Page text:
U.S. Markets closed

3 Surprising Ways You May Be Losing Money Without Realizing It

Katie Brockman, The Motley Fool

Raise your hand if you've ever wasted money on something. All of us have done it, whether it's on that cool gadget you never actually used, the vacation that was no fun at all, or the pair of shoes that sat unworn in your closet for years.

Money management is tough even for those who are diligent about keeping their spending in check. That might explain why only 28% of Americans are considered financially healthy, according to a survey from the Financial Health Network. The report also noted that nearly half of Americans are spending as much (or more) than they earn, and more than a third said they can't pay their bills on time.

You may be pinching pennies where you can to save more money, but there are also non-obvious ways you could be wasting money without even realizing it. These things may not seem harmful at first glance, but if left unchecked over several decades, they can eat away at your savings and make it harder to financially prepare for the future.

Man letting coins slip through his fingers

Image source: Getty Images

1. Paying high 401(k) fees

If you're already contributing a little bit of each paycheck to your 401(k), well done -- you're already ahead of the two-thirds of Americans who aren't saving anything in their 401(k) accounts, according to Bloomberg.

However, your money may not be working as hard as it should if you're paying sky-high 401(k) fees. Fees are a necessary evil with 401(k)s, but 37% of Americans mistakenly believe they're not paying any fees at all, according to a survey from TD Ameritrade. Furthermore, of those who are aware they're paying fees, only about a quarter of them know just how much they're paying.

The average 401(k) holder pays fees of around 1% of assets managed, the Center for American Progress found. That means if you have $100,000 in your 401(k), you're paying $1,000 per year in fees. Over time, that money adds up. The Center for American Progress also noted that the typical worker paying 1% in 401(k) fees can expect to pay around $138,000 in fees over a lifetime, assuming he or she started saving at age 25. By increasing the annual fee slightly to 1.3%, though, that number jumps to $166,000.

If you're not sure what you're paying in 401(k) fees, check your plan's prospectus (which is essentially a legal document outlining all the nitty gritty details about the plan) or talk to your plan administrator. If you're paying higher-than-average fees, consider your options. You may not be able to change your 401(k), but you could potentially open an IRA with lower fees. In that case, though, it's still a good idea to contribute enough to your 401(k) to earn the full employer matching contribution, if your company offers it -- after all, free money is free money. 

2. Not paying down high-interest debt first

If you have multiple types of debt, it may seem logical to start paying off the debt with the largest outstanding balance. But really, it may be more financially wise to knock out the most expensive debts first.

Not all debt is created equal, and high-interest debt is the worst offender. In some cases, you may be paying upwards of 20% in interest, and the longer it takes to pay off that debt, the more money you're wasting in interest payments.

For example, say you're carrying $7,000 in credit card debt paying 16% APR, and you're making payments of $100 per month. At that rate, it will take more than 11 years to pay it off completely, and in the process, you'll have spent around $7,300 in interest alone. However, if you had increased your monthly payment to $150, you'd be able to pay off that debt in around 5 1/2 years, paying approximately $3,500 in total interest.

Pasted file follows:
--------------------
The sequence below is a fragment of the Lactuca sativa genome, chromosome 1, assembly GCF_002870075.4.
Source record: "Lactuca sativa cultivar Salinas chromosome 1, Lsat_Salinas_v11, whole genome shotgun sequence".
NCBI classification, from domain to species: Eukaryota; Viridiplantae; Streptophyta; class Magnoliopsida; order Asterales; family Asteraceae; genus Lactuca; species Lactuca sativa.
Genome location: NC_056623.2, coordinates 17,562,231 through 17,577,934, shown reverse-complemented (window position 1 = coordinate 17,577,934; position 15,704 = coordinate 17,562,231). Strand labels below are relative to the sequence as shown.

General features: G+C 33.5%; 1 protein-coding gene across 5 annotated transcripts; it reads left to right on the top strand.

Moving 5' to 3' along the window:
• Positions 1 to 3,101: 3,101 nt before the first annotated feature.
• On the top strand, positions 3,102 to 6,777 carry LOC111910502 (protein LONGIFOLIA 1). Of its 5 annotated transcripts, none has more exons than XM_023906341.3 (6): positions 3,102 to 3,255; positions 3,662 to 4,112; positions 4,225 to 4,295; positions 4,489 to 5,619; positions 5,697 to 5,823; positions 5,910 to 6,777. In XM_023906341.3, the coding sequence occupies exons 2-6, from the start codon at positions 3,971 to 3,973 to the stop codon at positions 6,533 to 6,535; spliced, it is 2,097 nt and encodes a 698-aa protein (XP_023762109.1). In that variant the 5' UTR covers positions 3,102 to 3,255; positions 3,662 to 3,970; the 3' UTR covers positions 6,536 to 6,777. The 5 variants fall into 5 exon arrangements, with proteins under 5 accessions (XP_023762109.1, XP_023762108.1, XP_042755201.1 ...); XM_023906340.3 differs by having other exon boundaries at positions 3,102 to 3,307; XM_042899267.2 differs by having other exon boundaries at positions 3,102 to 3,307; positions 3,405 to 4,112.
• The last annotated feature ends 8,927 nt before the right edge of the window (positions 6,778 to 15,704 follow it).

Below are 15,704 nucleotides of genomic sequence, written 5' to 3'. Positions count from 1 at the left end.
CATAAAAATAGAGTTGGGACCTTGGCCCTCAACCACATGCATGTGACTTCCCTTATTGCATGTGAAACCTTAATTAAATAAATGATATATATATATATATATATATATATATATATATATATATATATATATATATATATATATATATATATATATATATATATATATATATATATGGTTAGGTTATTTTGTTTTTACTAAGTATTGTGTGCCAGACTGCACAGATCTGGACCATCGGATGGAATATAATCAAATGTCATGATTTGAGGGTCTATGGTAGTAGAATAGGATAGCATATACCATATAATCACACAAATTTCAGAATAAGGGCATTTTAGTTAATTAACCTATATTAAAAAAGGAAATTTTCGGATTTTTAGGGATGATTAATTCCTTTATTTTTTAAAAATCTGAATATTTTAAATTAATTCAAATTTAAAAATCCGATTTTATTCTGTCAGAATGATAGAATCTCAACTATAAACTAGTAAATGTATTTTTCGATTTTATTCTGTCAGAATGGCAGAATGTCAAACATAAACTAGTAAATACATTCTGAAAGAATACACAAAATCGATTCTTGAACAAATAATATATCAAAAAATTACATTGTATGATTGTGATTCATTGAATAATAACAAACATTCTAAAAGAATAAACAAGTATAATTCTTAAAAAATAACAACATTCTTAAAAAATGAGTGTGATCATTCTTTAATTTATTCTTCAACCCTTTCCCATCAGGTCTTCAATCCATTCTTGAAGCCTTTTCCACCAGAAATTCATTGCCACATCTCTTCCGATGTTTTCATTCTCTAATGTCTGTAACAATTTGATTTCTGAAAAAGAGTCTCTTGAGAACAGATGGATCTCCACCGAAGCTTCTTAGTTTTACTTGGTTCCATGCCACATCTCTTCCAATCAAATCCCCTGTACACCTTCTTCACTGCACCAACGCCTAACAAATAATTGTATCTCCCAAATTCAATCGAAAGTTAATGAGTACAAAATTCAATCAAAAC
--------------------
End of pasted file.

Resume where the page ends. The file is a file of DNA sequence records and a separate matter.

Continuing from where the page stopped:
In short, the faster you can pay off high-interest debt, the more you'll save -- and those savings can then be put toward other goals like retirement.

3. Keeping money in a savings account rather than investing it

After the Great Recession, many Americans were understandably cautious about investing their money in the stock market. From 2009 to 2017, only around half of Americans said they had invested in stocks, a Gallup poll found. While it may seem risky to put your money in the stock market, it's even riskier to stick it in a savings account.

The stock market has its ups and downs, without a doubt. You'll see good years and you'll also see bad years, but over time, the market experiences an upward trend. The S&P 500, for example, has seen an average historical return of around 10% over the last 50 years. So while you may experience the pain of a recession or two, the markets (and your savings) have inevitably bounced back if given enough time.

Savings accounts, on the other hand, have much lower rates of return -- even the highest-yielding savings accounts offer interest rates of just 1% to 2.5% right now. That's great if you're stashing your money for short-term financial goals, but for the long-term, those rates can't even keep up with inflation. In other words, your money may actually be losing value if you keep it in a savings account long-term.

The stock market isn't as risky as it seems, especially if you invest in index funds and mutual funds -- where your money is divided up between dozens or even hundreds of different stocks, bonds, and other assets to limit risk. You can lose money over the short run, but when left untouched for a few decades, your money will likely grow exponentially faster than it would in a savings account.

Saving money is hard, but it's even harder if you're unknowingly spending more than necessary on fees and interest and losing out on potential savings. If you're struggling to save now, consider where all your money is going. It could end up saving you thousands of dollars you didn't know you had.

More From The Motley Fool

The Motley Fool has a disclosure policy.